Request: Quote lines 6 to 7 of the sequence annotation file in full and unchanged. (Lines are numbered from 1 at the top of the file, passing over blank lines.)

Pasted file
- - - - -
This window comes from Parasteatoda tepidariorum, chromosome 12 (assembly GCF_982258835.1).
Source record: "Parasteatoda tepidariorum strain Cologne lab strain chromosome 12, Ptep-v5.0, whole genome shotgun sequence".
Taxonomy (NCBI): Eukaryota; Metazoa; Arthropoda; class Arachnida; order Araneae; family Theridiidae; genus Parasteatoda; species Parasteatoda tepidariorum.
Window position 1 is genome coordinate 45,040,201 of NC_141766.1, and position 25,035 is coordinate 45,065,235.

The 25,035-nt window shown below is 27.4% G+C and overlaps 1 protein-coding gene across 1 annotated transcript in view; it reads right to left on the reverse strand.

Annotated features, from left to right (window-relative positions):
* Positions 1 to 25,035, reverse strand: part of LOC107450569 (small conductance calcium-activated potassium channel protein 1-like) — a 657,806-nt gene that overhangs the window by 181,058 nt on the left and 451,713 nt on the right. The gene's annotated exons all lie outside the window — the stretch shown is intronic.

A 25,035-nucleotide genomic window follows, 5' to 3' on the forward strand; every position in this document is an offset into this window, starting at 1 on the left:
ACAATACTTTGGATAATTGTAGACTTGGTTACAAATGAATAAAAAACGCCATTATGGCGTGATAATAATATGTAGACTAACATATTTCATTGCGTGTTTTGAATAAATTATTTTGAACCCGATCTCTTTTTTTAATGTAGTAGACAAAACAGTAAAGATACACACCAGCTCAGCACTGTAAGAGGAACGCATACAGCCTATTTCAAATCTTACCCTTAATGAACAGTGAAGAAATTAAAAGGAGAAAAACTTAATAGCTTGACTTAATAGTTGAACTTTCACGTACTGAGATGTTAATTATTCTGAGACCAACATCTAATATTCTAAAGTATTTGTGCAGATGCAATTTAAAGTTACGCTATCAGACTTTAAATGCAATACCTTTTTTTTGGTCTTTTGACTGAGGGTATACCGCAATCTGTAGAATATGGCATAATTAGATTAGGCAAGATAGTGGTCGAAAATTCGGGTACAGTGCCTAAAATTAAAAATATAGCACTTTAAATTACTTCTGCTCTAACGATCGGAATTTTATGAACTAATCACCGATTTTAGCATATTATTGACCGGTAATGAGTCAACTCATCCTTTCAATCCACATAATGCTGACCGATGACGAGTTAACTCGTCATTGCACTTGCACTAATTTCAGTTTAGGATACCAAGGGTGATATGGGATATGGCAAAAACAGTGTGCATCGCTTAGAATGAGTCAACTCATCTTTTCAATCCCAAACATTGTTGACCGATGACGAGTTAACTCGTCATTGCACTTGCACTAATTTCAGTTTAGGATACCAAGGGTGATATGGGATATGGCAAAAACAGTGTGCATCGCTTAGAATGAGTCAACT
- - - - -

Annotated features, from left to right (window-relative positions):
* Positions 1 to 25,035, reverse strand: part of LOC107450569 (small conductance calcium-activated potassium channel protein 1-like) — a 657,806-nt gene that overhangs the window by 181,058 nt on the left and 451,713 nt on the right. The gene's annotated exons all lie outside the window — the stretch shown is intronic.